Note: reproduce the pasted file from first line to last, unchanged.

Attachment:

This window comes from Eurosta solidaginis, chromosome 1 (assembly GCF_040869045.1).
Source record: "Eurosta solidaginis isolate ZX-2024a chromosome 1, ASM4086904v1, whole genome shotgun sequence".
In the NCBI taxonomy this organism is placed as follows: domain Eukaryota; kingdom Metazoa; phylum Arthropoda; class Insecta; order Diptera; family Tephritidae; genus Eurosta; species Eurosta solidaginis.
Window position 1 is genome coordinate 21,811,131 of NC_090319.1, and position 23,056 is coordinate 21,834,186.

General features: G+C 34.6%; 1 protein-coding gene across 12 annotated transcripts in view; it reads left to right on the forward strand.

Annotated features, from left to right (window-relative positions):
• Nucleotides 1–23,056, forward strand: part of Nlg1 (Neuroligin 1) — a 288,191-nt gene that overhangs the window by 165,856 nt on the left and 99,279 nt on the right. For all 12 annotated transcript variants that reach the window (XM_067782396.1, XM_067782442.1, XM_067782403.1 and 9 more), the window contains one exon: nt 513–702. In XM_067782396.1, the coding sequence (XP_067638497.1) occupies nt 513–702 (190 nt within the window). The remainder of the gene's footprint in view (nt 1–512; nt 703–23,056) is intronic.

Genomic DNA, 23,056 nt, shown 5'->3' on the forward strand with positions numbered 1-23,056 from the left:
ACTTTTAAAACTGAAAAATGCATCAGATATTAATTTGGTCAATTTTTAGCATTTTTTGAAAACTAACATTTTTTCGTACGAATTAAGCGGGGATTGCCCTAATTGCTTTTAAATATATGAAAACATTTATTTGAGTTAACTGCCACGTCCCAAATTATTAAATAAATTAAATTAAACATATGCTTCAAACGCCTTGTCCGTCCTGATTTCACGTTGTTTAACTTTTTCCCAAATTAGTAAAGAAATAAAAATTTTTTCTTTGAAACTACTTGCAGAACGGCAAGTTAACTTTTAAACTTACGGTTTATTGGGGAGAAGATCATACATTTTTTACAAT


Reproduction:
This window comes from Eurosta solidaginis, chromosome 1 (assembly GCF_040869045.1).
Source record: "Eurosta solidaginis isolate ZX-2024a chromosome 1, ASM4086904v1, whole genome shotgun sequence".
In the NCBI taxonomy this organism is placed as follows: domain Eukaryota; kingdom Metazoa; phylum Arthropoda; class Insecta; order Diptera; family Tephritidae; genus Eurosta; species Eurosta solidaginis.
Window position 1 is genome coordinate 21,811,131 of NC_090319.1, and position 23,056 is coordinate 21,834,186.

General features: G+C 34.6%; 1 protein-coding gene across 12 annotated transcripts in view; it reads left to right on the forward strand.

Annotated features, from left to right (window-relative positions):
• Nucleotides 1–23,056, forward strand: part of Nlg1 (Neuroligin 1) — a 288,191-nt gene that overhangs the window by 165,856 nt on the left and 99,279 nt on the right. For all 12 annotated transcript variants that reach the window (XM_067782396.1, XM_067782442.1, XM_067782403.1 and 9 more), the window contains one exon: nt 513–702. In XM_067782396.1, the coding sequence (XP_067638497.1) occupies nt 513–702 (190 nt within the window). The remainder of the gene's footprint in view (nt 1–512; nt 703–23,056) is intronic.

Genomic DNA, 23,056 nt, shown 5'->3' on the forward strand with positions numbered 1-23,056 from the left:
ACTTTTAAAACTGAAAAATGCATCAGATATTAATTTGGTCAATTTTTAGCATTTTTTGAAAACTAACATTTTTTCGTACGAATTAAGCGGGGATTGCCCTAATTGCTTTTAAATATATGAAAACATTTATTTGAGTTAACTGCCACGTCCCAAATTATTAAATAAATTAAATTAAACATATGCTTCAAACGCCTTGTCCGTCCTGATTTCACGTTGTTTAACTTTTTCCCAAATTAGTAAAGAAATAAAAATTTTTTCTTTGAAACTACTTGCAGAACGGCAAGTTAACTTTTAAACTTACGGTTTATTGGGGAGAAGATCATACATTTTTTACAAT